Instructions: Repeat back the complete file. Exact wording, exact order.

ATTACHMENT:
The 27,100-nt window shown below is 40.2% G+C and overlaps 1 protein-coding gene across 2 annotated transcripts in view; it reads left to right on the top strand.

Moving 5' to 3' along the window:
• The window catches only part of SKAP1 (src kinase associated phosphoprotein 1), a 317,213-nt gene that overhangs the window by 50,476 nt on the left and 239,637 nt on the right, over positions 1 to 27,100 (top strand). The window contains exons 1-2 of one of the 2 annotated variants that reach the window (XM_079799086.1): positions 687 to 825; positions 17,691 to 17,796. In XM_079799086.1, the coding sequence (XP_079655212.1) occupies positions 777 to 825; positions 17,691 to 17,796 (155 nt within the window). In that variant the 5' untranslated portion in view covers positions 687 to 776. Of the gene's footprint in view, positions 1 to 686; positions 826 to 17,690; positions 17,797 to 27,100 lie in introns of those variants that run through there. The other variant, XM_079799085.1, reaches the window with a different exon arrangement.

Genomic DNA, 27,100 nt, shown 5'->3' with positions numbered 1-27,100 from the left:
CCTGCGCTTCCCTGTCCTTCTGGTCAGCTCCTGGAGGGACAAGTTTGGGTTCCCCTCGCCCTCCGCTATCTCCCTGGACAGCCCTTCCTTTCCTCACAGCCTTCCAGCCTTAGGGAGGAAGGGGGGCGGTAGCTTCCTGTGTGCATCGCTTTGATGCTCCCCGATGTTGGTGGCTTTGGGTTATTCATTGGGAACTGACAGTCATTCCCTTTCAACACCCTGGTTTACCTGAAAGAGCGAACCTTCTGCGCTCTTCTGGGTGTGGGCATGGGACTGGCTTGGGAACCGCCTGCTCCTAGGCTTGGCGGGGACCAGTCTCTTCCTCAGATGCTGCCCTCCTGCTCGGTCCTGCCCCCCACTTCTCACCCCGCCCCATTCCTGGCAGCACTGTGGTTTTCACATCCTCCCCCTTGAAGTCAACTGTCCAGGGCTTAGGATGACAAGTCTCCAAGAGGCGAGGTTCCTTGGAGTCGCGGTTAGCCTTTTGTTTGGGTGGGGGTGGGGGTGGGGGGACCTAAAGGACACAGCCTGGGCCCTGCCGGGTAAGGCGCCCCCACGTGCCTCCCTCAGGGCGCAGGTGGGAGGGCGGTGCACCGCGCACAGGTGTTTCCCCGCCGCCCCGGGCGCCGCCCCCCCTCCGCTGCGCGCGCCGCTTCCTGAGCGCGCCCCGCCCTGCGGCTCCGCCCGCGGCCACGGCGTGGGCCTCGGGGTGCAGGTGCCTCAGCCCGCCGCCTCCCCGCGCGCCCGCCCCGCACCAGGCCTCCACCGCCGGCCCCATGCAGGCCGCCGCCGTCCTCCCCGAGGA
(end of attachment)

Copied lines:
The 27,100-nt window shown below is 40.2% G+C and overlaps 1 protein-coding gene across 2 annotated transcripts in view; it reads left to right on the top strand.

Moving 5' to 3' along the window:
• The window catches only part of SKAP1 (src kinase associated phosphoprotein 1), a 317,213-nt gene that overhangs the window by 50,476 nt on the left and 239,637 nt on the right, over positions 1 to 27,100 (top strand). The window contains exons 1-2 of one of the 2 annotated variants that reach the window (XM_079799086.1): positions 687 to 825; positions 17,691 to 17,796. In XM_079799086.1, the coding sequence (XP_079655212.1) occupies positions 777 to 825; positions 17,691 to 17,796 (155 nt within the window). In that variant the 5' untranslated portion in view covers positions 687 to 776. Of the gene's footprint in view, positions 1 to 686; positions 826 to 17,690; positions 17,797 to 27,100 lie in introns of those variants that run through there. The other variant, XM_079799085.1, reaches the window with a different exon arrangement.

Genomic DNA, 27,100 nt, shown 5'->3' with positions numbered 1-27,100 from the left:
CCTGCGCTTCCCTGTCCTTCTGGTCAGCTCCTGGAGGGACAAGTTTGGGTTCCCCTCGCCCTCCGCTATCTCCCTGGACAGCCCTTCCTTTCCTCACAGCCTTCCAGCCTTAGGGAGGAAGGGGGGCGGTAGCTTCCTGTGTGCATCGCTTTGATGCTCCCCGATGTTGGTGGCTTTGGGTTATTCATTGGGAACTGACAGTCATTCCCTTTCAACACCCTGGTTTACCTGAAAGAGCGAACCTTCTGCGCTCTTCTGGGTGTGGGCATGGGACTGGCTTGGGAACCGCCTGCTCCTAGGCTTGGCGGGGACCAGTCTCTTCCTCAGATGCTGCCCTCCTGCTCGGTCCTGCCCCCCACTTCTCACCCCGCCCCATTCCTGGCAGCACTGTGGTTTTCACATCCTCCCCCTTGAAGTCAACTGTCCAGGGCTTAGGATGACAAGTCTCCAAGAGGCGAGGTTCCTTGGAGTCGCGGTTAGCCTTTTGTTTGGGTGGGGGTGGGGGTGGGGGGACCTAAAGGACACAGCCTGGGCCCTGCCGGGTAAGGCGCCCCCACGTGCCTCCCTCAGGGCGCAGGTGGGAGGGCGGTGCACCGCGCACAGGTGTTTCCCCGCCGCCCCGGGCGCCGCCCCCCCTCCGCTGCGCGCGCCGCTTCCTGAGCGCGCCCCGCCCTGCGGCTCCGCCCGCGGCCACGGCGTGGGCCTCGGGGTGCAGGTGCCTCAGCCCGCCGCCTCCCCGCGCGCCCGCCCCGCACCAGGCCTCCACCGCCGGCCCCATGCAGGCCGCCGCCGTCCTCCCCGAGGA